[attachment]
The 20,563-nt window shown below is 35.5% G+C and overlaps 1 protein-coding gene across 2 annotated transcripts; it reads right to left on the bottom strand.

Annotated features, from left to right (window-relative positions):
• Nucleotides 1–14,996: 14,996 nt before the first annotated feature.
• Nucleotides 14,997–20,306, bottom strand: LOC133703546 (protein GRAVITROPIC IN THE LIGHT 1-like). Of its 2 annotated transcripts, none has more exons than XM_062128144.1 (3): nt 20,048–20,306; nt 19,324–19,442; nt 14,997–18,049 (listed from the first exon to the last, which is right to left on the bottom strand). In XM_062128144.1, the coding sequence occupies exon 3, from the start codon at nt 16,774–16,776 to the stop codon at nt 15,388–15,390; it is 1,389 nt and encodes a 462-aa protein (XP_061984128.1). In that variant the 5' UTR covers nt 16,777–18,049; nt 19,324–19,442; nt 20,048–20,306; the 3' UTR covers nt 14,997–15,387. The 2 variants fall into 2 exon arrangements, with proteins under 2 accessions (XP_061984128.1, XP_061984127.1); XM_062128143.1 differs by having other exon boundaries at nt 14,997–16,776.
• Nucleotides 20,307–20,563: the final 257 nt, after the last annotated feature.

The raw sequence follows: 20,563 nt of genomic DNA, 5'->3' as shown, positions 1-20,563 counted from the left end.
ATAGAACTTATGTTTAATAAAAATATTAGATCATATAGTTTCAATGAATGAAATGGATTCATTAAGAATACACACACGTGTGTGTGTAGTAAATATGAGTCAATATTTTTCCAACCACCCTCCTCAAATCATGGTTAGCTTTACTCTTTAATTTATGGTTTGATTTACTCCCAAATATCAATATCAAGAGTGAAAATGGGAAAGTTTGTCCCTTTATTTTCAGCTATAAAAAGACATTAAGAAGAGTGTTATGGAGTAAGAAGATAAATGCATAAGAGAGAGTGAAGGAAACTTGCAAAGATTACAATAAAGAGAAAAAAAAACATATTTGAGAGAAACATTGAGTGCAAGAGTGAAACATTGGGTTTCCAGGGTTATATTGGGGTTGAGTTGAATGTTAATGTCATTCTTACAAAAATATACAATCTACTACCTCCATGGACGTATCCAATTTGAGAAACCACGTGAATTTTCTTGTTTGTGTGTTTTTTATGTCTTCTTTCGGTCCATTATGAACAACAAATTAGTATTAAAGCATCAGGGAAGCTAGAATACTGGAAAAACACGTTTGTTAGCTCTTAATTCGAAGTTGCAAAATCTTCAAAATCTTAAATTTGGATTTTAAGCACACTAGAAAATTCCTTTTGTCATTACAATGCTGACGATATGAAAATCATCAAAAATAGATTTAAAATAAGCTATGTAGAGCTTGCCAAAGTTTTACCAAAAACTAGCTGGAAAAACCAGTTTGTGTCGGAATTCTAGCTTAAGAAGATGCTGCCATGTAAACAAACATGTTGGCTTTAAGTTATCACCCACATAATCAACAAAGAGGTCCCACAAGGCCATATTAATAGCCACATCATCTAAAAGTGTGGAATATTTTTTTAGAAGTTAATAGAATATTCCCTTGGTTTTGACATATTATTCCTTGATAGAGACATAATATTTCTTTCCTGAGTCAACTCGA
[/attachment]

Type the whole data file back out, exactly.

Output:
The 20,563-nt window shown below is 35.5% G+C and overlaps 1 protein-coding gene across 2 annotated transcripts; it reads right to left on the bottom strand.

Annotated features, from left to right (window-relative positions):
• Nucleotides 1–14,996: 14,996 nt before the first annotated feature.
• Nucleotides 14,997–20,306, bottom strand: LOC133703546 (protein GRAVITROPIC IN THE LIGHT 1-like). Of its 2 annotated transcripts, none has more exons than XM_062128144.1 (3): nt 20,048–20,306; nt 19,324–19,442; nt 14,997–18,049 (listed from the first exon to the last, which is right to left on the bottom strand). In XM_062128144.1, the coding sequence occupies exon 3, from the start codon at nt 16,774–16,776 to the stop codon at nt 15,388–15,390; it is 1,389 nt and encodes a 462-aa protein (XP_061984128.1). In that variant the 5' UTR covers nt 16,777–18,049; nt 19,324–19,442; nt 20,048–20,306; the 3' UTR covers nt 14,997–15,387. The 2 variants fall into 2 exon arrangements, with proteins under 2 accessions (XP_061984128.1, XP_061984127.1); XM_062128143.1 differs by having other exon boundaries at nt 14,997–16,776.
• Nucleotides 20,307–20,563: the final 257 nt, after the last annotated feature.

The raw sequence follows: 20,563 nt of genomic DNA, 5'->3' as shown, positions 1-20,563 counted from the left end.
ATAGAACTTATGTTTAATAAAAATATTAGATCATATAGTTTCAATGAATGAAATGGATTCATTAAGAATACACACACGTGTGTGTGTAGTAAATATGAGTCAATATTTTTCCAACCACCCTCCTCAAATCATGGTTAGCTTTACTCTTTAATTTATGGTTTGATTTACTCCCAAATATCAATATCAAGAGTGAAAATGGGAAAGTTTGTCCCTTTATTTTCAGCTATAAAAAGACATTAAGAAGAGTGTTATGGAGTAAGAAGATAAATGCATAAGAGAGAGTGAAGGAAACTTGCAAAGATTACAATAAAGAGAAAAAAAAACATATTTGAGAGAAACATTGAGTGCAAGAGTGAAACATTGGGTTTCCAGGGTTATATTGGGGTTGAGTTGAATGTTAATGTCATTCTTACAAAAATATACAATCTACTACCTCCATGGACGTATCCAATTTGAGAAACCACGTGAATTTTCTTGTTTGTGTGTTTTTTATGTCTTCTTTCGGTCCATTATGAACAACAAATTAGTATTAAAGCATCAGGGAAGCTAGAATACTGGAAAAACACGTTTGTTAGCTCTTAATTCGAAGTTGCAAAATCTTCAAAATCTTAAATTTGGATTTTAAGCACACTAGAAAATTCCTTTTGTCATTACAATGCTGACGATATGAAAATCATCAAAAATAGATTTAAAATAAGCTATGTAGAGCTTGCCAAAGTTTTACCAAAAACTAGCTGGAAAAACCAGTTTGTGTCGGAATTCTAGCTTAAGAAGATGCTGCCATGTAAACAAACATGTTGGCTTTAAGTTATCACCCACATAATCAACAAAGAGGTCCCACAAGGCCATATTAATAGCCACATCATCTAAAAGTGTGGAATATTTTTTTAGAAGTTAATAGAATATTCCCTTGGTTTTGACATATTATTCCTTGATAGAGACATAATATTTCTTTCCTGAGTCAACTCGA